Community colleges shouldn’t be struggling to stay afloat

Community colleges shouldn’t be struggling to stay afloat

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Penny Scott
Editor-In-Chief


President Obama’s proposal for making community colleges free may never materialize. However, some good things may still come from it if enough people speak up.

Quick to respond to Obama’s proposal was Hollywood actor Tom Hanks. In a New York Times Op-Ed on Jan. 14, titled “I Owe It All to Community College,” Hanks wrote that a few years ago, while driving past the campus of Chabot College, where he spent two years in the 1970s, he said to one of his kids “That place made me what I am today.”

With attention focused on community colleges, those who care about Lane have a perfect opportunity to voice what the college means to them. Statistics don’t tell the story; only real people can do that.

Regarding the country’s financial recovery, large sections of the population are on the outside looking in. For example, the country’s manufacturing base has been practically decimated due to overseas outsourcing. This has led to business and factory closures, leaving many people out of work.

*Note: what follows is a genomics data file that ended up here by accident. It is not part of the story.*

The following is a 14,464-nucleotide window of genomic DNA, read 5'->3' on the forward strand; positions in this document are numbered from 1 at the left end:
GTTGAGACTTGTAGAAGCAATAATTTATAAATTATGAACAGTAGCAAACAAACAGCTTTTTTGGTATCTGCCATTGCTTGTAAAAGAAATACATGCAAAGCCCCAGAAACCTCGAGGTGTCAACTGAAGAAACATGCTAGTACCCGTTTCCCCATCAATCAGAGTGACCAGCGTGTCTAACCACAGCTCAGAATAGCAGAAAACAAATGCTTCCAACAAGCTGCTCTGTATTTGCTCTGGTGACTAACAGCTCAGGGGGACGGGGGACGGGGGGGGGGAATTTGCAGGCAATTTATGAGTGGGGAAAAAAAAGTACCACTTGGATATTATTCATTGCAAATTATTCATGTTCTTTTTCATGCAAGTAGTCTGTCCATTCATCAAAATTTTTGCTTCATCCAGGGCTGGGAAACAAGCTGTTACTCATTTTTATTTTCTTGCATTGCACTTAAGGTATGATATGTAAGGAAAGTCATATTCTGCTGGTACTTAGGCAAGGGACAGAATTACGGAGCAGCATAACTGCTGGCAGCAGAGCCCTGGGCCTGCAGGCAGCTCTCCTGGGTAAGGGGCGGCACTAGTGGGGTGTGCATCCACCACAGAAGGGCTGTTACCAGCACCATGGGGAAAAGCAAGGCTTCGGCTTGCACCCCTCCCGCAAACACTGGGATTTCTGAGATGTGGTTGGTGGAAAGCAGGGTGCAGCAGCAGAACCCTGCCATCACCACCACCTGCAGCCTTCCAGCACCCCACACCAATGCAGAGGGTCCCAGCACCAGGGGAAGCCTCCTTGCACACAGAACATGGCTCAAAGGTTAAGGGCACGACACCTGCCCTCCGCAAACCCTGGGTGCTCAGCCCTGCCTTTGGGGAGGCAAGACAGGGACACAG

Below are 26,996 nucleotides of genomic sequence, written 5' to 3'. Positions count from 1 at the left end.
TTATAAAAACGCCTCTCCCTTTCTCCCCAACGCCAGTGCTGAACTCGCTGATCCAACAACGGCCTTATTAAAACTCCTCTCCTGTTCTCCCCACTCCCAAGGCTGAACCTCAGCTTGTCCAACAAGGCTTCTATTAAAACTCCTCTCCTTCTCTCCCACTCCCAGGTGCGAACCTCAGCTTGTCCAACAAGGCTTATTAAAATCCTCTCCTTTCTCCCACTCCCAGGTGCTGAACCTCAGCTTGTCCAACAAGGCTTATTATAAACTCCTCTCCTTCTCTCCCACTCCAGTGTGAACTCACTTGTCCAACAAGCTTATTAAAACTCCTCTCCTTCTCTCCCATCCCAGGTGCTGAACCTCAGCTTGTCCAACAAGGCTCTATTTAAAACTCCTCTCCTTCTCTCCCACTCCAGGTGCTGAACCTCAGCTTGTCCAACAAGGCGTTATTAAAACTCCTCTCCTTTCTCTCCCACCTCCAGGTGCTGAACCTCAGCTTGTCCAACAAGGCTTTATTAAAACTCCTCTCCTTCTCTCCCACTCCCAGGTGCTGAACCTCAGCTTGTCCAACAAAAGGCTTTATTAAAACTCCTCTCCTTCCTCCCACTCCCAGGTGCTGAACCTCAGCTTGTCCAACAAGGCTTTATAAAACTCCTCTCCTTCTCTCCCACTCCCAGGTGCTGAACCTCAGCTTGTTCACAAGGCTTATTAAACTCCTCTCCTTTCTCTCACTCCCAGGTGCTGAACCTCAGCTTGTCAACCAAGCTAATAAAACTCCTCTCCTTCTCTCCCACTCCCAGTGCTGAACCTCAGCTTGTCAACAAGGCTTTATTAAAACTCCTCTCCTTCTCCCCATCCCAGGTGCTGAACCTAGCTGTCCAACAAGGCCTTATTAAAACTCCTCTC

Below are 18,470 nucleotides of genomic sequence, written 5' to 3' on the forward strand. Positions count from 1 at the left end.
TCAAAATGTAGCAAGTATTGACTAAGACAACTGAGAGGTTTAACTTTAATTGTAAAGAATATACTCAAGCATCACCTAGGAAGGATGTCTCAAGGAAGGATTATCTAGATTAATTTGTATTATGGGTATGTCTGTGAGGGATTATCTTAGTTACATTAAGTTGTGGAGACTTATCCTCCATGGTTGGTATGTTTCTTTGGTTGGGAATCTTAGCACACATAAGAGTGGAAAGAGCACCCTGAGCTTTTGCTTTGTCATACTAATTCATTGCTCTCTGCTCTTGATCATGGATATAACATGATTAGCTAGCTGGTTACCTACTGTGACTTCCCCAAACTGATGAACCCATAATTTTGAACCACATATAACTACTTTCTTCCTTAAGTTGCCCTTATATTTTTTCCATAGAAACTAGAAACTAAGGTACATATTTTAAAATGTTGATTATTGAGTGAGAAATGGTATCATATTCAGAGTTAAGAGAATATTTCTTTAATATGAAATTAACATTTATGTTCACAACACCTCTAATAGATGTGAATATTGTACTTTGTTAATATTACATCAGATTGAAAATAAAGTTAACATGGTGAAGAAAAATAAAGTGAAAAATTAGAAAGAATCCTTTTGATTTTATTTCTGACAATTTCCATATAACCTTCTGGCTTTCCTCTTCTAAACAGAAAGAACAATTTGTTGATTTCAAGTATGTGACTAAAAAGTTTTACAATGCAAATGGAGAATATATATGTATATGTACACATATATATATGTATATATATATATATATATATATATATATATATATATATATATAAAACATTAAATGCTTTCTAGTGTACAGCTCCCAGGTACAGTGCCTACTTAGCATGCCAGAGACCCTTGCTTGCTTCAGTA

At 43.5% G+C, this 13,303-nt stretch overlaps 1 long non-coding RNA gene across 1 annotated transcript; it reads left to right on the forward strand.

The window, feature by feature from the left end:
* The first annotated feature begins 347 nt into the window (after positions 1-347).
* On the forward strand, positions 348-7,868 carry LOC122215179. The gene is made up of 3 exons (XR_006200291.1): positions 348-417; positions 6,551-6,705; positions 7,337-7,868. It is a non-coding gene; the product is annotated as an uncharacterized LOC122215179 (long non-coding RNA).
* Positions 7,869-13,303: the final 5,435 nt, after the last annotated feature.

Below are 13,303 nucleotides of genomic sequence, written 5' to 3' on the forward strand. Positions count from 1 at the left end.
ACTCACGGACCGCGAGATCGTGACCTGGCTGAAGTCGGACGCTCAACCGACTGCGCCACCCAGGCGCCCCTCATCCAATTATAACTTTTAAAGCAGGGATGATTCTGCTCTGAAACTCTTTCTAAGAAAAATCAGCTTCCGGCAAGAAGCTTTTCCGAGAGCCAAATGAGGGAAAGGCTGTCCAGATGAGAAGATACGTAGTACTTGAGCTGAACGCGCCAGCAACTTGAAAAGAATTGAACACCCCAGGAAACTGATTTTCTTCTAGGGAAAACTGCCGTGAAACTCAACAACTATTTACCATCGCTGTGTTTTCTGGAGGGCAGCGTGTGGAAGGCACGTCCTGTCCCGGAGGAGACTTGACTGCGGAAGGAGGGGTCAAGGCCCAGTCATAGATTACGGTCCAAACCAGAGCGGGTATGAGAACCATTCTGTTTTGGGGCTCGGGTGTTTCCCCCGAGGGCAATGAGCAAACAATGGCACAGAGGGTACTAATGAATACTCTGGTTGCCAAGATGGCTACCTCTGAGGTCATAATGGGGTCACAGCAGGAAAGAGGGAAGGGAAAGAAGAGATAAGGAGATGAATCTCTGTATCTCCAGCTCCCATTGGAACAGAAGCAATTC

Community college might be the only way back into the workforce for some people who lack the necessary skills and education to do anything else.

The state of Oregon has poured a lot of money into the prison system, while its community colleges stand 47th in the country when it comes to state appropriation.

Prevention is always better than cure, and community colleges play an important role in giving people options that would avoid the desperation that may motivate the choice to commit a crime.

For many people, especially baby-boomers, college degrees earned in the past are practically worthless. That’s why it’s not uncommon for mature people with impressive degrees to be working behind counters or in other low-wage jobs. In this time of accelerating change, workers need competencies in new technologies, and community colleges are the places to develop the competencies they need.

We have people from all walks of life at Lane, including those who are houseless, attempting to better themselves through education. A system that doesn’t support people making such an effort is a broken system. Without our voices it is likely to remain broken.

Real stories about real people can generate the attention needed to have Oregon community colleges restored to their rightful place in society. Write to us and tell your story. Why are you at Lane? What does being a student at Lane mean to you, and how is it going?